Posted by Steph Rager
September 25, 2015
There's these tiny planes called puddle jumpers that only do small distances. They're called puddle jumpers because of how quickly they hop from city to city. They're barely up in the air before they're down again. Back in the first week of August, I pretty much feel like I puddle jumped through the restaurant world of Chicago, barely done with one meal before zipping off to the next. Have you heard the Chicago food scene is out of this world? Take the recommendation, get yourself on a plane, and try some of this food. It's really really epic. :)
Before food, and more importantly, I have to explain the real reason for this adventure. Chicago hosts one of four major events used to raise funds for Alex's Lemonade, a movement started in 2000 by brave, courageous, determined Alex Scott. She was four. She fought cancer her entire life and used that as motivation to fight even harder. You should take the time to read her full story here. When she passed away in 2004, she had already helped raised over a million dollars and her foundation has continued to grow like wildfire. Since the second Hedley & Bennett existed, we've been supporters of and believers in this cause. For the last two years, we've had the amazing honor of being involved by outfitting the chefs that cook for these events. Each one we attend, we're blown away by the stories Alex's mom tells about who she was as a person, by the chefs who give their time and incredible talent to contribute to this cause, and by the people who attend and give in order to make a difference. Our hat is off and hugs all around for all these individuals. Here's more photos of the whole crew!
Your must-must-must list for your next visit to Chicago....
My flight arrived at 10am and for a hot second I toyed with the idea of grabbing brunch. Scratched that plan and pointed myself right for deep dish. 10 am? 10 pm? Doesn't matter. It's deep dish. I reached into my Chicago foodie rolodex a boat ton of people said to go to Lou Malnatis, yes its a sort of chain but I don't even care, I will still say it was fan-freaking-tastic. And it was clear from the line at the door that I wasn't the only one with this idea. I popped myself onto a bar stool and with the free advice of the bartender, ordered a Malanati Chicago Classic plus his special version of the classic sans sausage but added pepperoni and jalepenos. If I could convince you to go to Chicago for one flavor alone, it would be for this pizza crust. They call it the buttercrust and I could have eaten it entirely by itself. So perfectly crunchy on the outside, just the right amount of softness on the inside. Amazing!
From there, I ran through Dylan's Candy Bar like a childish grin like you've never seen before. They've taken everything I've ever wanted in a candy bar, multiplied it by 1,000 and put it all under one roof. Oh, and they let you sample everything you want. It's two stories of candy magic. There were lollipops the size of your dad hanging like a mobile from the ceiling. There was a spectrum wall of different colored candies. There was a fudge station, sour candy, candy shaped like tarantulas, gummy candy, hard candy, candy the size of my head, old school candy... I can feel the sugar rush coming back just thinking about it all.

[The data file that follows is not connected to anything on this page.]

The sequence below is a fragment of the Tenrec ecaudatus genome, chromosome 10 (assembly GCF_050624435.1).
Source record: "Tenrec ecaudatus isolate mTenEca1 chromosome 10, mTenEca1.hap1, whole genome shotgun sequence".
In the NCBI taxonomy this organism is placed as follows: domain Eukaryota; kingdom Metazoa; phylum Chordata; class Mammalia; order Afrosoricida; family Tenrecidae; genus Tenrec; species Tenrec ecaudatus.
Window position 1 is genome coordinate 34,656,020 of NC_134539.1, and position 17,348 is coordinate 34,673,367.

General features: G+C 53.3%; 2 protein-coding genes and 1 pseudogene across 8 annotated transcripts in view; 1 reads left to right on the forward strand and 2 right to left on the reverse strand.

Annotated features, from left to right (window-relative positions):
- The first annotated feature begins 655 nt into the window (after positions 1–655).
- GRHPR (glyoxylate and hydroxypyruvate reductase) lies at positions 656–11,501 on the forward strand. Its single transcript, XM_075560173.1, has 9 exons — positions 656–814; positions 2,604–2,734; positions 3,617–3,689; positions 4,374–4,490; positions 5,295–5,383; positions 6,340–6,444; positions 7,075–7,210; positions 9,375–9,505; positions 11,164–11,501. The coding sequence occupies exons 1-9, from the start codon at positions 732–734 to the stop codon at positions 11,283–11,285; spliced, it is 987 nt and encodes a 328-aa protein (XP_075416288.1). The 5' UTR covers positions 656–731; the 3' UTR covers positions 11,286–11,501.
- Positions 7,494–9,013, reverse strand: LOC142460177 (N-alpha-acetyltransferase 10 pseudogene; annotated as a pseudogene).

I barely dug myself out of there in time to get to River Roast. Worth noting was the steer shaped grill (because that's just awesome), the beet salad, and the fried chicken sandwiches. Not to mention that fact that it sits right on Chicago River walk and is just about the most ideal setting imaginable.
Second dinner... yes I ate second dinner... was at The Publican. Stop what you're doing and listen up. You MUST go to The Publican. It was almost 11, the restaurant was mostly cleared out, and the table was set for 30. Paul Kahan, freaking genius of the culinary world and one of the amazing hosts for Lemon Chicago, welcomed us into his restaurant. The lot of us gobbled up shared plate after shared plate - amberjack crudo, pork belly, and grilled cantaloupe. I salute that team of badass cooks who not only wowed us with every dish but handed us the most genuine welcome to their city imaginable.
The next day was for food adventure marathon-ing...
-The day was started off with spread from Staropolska - pierogies and cabbage, and latkes with apple sauce. The pierogies were old school good - like the kind you'd want your grandmother to make. When you co-adventurers are Jon Shook and Vinny Dotolo, know that you are going to eat Polish food and it's going to be the best stuff around.
-Then to Bang Bang Pie - a must on my list any time I'm in Chicago and Michael Ciapciak makes the trek worth it every time. When you go, there's only one way to do it... you do it all. We started with the sweets: the keylime, plum blueberry crumble, chocolate pecan, and my favorite, the honey pie. Then some savories to wrap it all up: some grits du jour, avocado biscuit, farmer's biscuit, the b.e.l.t. and a mug full of candied bacon. Whatever you do, don't forget the candied bacon!!
-Once we were adequately filled to the gills with pie, we found our way to no man's land outside the city. Our destination? The Romanian Kosher Sausage Co. A deli reputed to be the best kosher deli in the entire country. I'd support that claim. A few white haired gentlemen in hard hats manned the counter, sharing their hard salami wisdom. These guys were hard core about hard salami. But what was no joke was the reuban sandwich we took to go. You just can't compete with their rye bread and it was literally just salami, yellow mustard and cold rye bread but WOAH, it was so incredibly incredibly delicious. This is totally worth the trek to the middle of nowhere!